UK Resident Detained in Iran by IRGC For More Than a Year Without Charge or Access to Counsel
Mohammad Reza Hashemi-Nabi, a permanent resident of the UK, has been held in solitary confinement in Iran’s Evin Prison for more than a year without access to a lawyer, his mother informed the Center for Human Rights in Iran (CHRI).
Hashemi-Nabi, 47, was arrested by the Islamic Revolutionary Guard Corps (IRGC) at Tehran’s Imam Khomeini International Airport on December 23, 2016, after arriving there from London.
“My son went to England with his wife and three kids about 13 years ago to study and have a better life,” Ameneh Heydari told CHRI. “When he came back to visit his father, who was suffering from cancer, they arrested him right there at Imam Khomeini airport and he has been held in the IRGC’s Ward 2-A in Evin Prison ever since.”
Two months into his detention, Hashemi-Nabi’s father died. He was unable to post the 200 million tomans ($54,000 USD) bail set by Judge Abolqasem Salavati to see his father before he passed away.
“For the longest time, the authorities would not allow him to have a lawyer,” Heydari told CHRI on February 6, 2018. “Then Judge Salavati would not accept the lawyer my son had chosen for his defense. The judge said the judiciary must approve the lawyer. Later on, we got a new lawyer but he has not been able to read the case file.”
“We don’t know what the official charges are but unofficially we’ve heard that he has been charged with acting against national security by cooperating with some group outside the country,” she added.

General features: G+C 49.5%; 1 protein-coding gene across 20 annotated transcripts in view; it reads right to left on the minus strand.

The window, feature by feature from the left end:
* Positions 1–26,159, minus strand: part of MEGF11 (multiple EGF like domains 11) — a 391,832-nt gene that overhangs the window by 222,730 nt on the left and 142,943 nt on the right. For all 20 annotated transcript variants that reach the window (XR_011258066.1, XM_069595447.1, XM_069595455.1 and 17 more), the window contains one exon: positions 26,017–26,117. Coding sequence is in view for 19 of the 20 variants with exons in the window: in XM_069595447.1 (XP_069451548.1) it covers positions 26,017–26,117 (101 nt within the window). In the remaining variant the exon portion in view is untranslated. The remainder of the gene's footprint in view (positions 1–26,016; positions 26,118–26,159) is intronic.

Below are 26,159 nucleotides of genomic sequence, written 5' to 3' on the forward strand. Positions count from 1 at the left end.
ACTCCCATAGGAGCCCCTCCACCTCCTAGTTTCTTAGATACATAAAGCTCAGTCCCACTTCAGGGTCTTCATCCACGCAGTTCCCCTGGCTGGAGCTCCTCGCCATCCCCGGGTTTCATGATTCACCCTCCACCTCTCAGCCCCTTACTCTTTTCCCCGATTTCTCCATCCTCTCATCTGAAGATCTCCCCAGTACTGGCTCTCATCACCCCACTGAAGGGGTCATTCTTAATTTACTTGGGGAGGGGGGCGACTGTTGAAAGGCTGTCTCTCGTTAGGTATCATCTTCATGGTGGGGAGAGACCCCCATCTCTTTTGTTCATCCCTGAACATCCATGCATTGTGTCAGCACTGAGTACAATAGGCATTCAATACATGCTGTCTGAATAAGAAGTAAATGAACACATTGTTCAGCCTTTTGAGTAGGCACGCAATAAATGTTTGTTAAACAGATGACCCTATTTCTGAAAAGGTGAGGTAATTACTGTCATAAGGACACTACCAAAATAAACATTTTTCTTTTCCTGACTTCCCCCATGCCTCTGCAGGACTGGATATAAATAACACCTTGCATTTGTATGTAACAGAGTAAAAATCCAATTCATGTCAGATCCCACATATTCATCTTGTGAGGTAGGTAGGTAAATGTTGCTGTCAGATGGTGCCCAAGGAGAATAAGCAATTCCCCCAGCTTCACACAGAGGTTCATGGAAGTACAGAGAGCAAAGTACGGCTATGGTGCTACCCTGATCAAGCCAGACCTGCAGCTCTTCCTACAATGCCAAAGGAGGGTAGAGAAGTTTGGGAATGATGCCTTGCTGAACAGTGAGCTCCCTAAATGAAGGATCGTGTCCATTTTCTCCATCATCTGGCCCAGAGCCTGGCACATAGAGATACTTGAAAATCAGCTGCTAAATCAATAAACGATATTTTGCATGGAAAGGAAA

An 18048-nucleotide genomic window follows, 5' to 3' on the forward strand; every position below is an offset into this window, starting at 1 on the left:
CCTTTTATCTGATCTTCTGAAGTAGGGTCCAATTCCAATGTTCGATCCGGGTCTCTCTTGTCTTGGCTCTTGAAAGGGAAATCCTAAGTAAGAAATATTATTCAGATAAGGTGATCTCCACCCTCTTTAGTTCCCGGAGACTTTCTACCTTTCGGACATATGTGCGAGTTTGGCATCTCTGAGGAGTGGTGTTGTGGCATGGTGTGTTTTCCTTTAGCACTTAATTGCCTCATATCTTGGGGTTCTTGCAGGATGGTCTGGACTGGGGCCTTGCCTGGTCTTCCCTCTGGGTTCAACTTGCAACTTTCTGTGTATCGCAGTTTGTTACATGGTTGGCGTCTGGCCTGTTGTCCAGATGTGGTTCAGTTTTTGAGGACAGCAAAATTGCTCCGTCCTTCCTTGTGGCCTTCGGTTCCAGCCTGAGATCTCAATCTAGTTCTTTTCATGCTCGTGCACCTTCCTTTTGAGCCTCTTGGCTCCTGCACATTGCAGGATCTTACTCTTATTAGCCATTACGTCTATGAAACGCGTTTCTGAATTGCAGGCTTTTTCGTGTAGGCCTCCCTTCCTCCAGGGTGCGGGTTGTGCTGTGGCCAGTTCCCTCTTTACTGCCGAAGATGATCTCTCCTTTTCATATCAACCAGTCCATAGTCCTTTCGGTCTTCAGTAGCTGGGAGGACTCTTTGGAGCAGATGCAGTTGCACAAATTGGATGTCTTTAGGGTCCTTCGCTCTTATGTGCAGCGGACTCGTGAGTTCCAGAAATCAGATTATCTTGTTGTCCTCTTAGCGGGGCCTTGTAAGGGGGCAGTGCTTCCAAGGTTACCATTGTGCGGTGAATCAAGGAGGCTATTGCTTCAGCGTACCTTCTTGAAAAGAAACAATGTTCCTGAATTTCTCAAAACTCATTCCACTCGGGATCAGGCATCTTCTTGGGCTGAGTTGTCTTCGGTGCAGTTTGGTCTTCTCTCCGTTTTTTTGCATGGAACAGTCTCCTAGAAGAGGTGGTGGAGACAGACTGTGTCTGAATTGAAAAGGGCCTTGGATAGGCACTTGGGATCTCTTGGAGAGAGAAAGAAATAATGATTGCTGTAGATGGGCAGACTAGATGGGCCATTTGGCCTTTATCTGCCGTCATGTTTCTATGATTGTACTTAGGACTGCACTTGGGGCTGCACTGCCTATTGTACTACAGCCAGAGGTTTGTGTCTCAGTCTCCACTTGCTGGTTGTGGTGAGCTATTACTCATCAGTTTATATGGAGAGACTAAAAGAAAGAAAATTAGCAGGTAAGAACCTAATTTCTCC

She continued: “These charges are completely untrue. My son was not and is not a member of any group. He was a [Iran-Iraq] war veteran. He put his life on the line to protect the people. How could he do something against the security of his own country? His late father, who spent his entire life in the police force until his retirement, also served for the peace and security of the people. Such accusations don’t stick on our family.”
Heydari has requested that a parliamentary committee investigate the reason for her son’s prolonged detention without charge.
In a letter dated February 1, 2018, addressing the judiciary and the Parliament’s investigative branch, the Article 90 Committee, Heydari wrote: “His detention for more than a year is a violation of Article 242 of the Criminal Procedure Regulations. During the past 14 months, we have gone to the Revolutionary Court and different departments in the judiciary many times but unfortunately we have gotten no results even though we were given a variety of promises and we kept our silence and did not permit the media to report any news.”
“Therefore, in accordance with Article 90 of the Constitution, I seek your assistance in freeing my son… and allowing him to choose a lawyer of his choosing,” wrote Heydari in the letter obtained by CHRI.
According to Article 242: “In crimes subject to sections A, B, C and D of Article 302 of this law, the suspect can be held in detention for up to two months, and for other crimes for up to one month, with a warrant and if no decision is made regarding the accusations against him, the prosecutor must rescind the warrant or reduce the time in detention. If there are legitimate reasons for extending the detention, the suspect will be informed of the reasons, and the extension will be granted… If the suspect’s detention is extended, the duration should not be longer than the punishment for the crime he is accused of. In any case, the extension should not be longer than two years for crimes related to loss of life and one year for all other crimes…”
Article 90 puts the Parliament in charge of investigating complaints made about the operation of the Parliament, the Executive Branch, and the judiciary.